By 10 p.m. Thursday—with parents having to work the next morning—the George M. Davis Jr. Elementary School auditorium was still nearly filled to capacity with parents and teachers, who gathered since 7:30 p.m. to discuss security in the school.
That’s how important this topic has become in the aftermath of the tragedy at Sandy Hook Elementary School in Newtown, CT.
“The purpose of this meeting is to provide as much information as possible concerning the safety in Davis School,” said William Harrrell, principal of Davis Elementary School.
Many parents criticized Davis Elementary School for leaving the doors unlocked, giving anyone access to the building.
“There are doors unlocked all the time,” said Randy Friedberg, who has two children in the school.
“Getting in and out of these buildings [referring to the New Rochelle public schools] are too easy, and an unlocked door can be an invitation to any type of predator,” said Betsy Kravitz, who has one child in Davis Elementary and two others in the New Rochelle public schools.
Kravitz also said she fears anyone can take her child at dismissal, calling the dismissal procedure a “free for all.”
“I picked up my nephew, who runs to me willingly, but no one knows who I am,” Kravitz said. “I’m not the parent, I don’t have written permission, but he was dismissed right to me.”
But some felt the security problems run deeper than unlocked doors or a free-for-all dismissal procedure.
A link to the entire Davis Elementary School safety and procedure manual, which includes sensitive information such as evacuation spots during an emergency, was included in an email that was sent out to parents notifying them about the Jan. 3 meeting.
This contradicts section 155.17 of the SAVE law, which states, “only a summary of each building-level emergency response plan must be made available for public comment…The full building-level emergency response plans shall be confidential and shall not be subject to disclosure…”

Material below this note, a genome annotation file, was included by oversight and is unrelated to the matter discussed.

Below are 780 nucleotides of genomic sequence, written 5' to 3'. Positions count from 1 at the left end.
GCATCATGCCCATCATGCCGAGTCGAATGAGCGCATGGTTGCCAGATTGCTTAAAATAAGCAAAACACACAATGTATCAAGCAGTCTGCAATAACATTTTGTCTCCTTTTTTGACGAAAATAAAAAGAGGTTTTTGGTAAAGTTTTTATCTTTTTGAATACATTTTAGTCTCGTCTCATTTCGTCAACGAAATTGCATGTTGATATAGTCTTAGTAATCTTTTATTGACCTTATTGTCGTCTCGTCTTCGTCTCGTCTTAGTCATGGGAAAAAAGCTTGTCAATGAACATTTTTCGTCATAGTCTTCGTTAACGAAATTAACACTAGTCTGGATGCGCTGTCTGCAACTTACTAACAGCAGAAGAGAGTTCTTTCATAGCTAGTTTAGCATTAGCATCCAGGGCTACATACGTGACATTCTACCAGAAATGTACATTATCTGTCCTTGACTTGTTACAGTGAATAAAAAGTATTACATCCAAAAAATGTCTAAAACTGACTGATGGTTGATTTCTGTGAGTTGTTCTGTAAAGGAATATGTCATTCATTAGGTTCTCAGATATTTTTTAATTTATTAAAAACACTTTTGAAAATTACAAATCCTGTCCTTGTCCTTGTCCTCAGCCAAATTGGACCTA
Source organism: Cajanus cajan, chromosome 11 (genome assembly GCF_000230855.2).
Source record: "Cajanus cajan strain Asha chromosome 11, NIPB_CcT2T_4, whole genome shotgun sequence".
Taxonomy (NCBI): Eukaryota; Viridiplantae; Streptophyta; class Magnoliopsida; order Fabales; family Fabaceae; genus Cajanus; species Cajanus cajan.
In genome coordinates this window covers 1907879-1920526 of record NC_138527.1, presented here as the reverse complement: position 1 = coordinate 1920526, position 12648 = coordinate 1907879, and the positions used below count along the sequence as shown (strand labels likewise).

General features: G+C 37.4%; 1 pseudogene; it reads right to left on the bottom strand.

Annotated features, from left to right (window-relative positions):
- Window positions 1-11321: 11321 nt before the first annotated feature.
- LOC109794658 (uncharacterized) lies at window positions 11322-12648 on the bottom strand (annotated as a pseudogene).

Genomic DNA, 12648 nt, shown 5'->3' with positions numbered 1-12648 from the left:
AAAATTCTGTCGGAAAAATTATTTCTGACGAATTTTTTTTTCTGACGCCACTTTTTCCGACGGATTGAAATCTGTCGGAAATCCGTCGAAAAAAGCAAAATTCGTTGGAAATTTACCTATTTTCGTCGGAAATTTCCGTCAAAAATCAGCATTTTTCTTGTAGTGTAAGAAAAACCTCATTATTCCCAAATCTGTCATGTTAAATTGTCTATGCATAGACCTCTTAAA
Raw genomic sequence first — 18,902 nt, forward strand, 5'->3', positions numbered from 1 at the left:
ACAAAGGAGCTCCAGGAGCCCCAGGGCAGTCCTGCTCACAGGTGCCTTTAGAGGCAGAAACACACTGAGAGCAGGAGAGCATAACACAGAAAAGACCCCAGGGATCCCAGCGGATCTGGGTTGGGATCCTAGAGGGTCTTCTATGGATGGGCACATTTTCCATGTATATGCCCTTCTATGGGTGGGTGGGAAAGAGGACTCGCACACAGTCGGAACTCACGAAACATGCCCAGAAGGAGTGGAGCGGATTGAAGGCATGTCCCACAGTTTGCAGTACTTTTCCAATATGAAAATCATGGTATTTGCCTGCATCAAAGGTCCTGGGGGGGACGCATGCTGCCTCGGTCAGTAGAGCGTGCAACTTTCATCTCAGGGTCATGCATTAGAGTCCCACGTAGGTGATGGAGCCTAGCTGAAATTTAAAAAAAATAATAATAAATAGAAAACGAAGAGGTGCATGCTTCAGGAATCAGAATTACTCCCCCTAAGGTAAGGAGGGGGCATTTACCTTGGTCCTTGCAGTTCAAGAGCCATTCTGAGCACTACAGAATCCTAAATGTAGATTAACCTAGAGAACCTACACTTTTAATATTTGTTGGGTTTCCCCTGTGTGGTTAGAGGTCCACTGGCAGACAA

After hearing about these security breaches, Principal Harrell acknowledged there was still a long way to go and changes to be made.
New Rochelle Schools Superintendent Richard Organisciak said the district is looking to hire an outside security firm to review all of the New Rochelle schools.
In the meantime, some of those changes Harrell referred to have already taken place, said Organisciak.
Davis Elementary School was one of the New Rochelle public schools that received a grant to install a buzz-in system, which requires all visitors to be buzzed in by the main office, where someone can see via a monitor who is trying to enter the school.
A second change would be a keyless entry, which will allow only teachers to enter through select doors by swiping a card, said Organisciak. But he did not give a definitive timetable as to when that technology would be installed at Davis Elementary School.
Chris Daniello, a parent of a Davis Elementary student, approached Principal Harrell yesterday and volunteered his knowledge as a former military man and current New York City police officer to bolster security and make the school a safer place. He will assist Director of Security Bruce Daniele moving forward.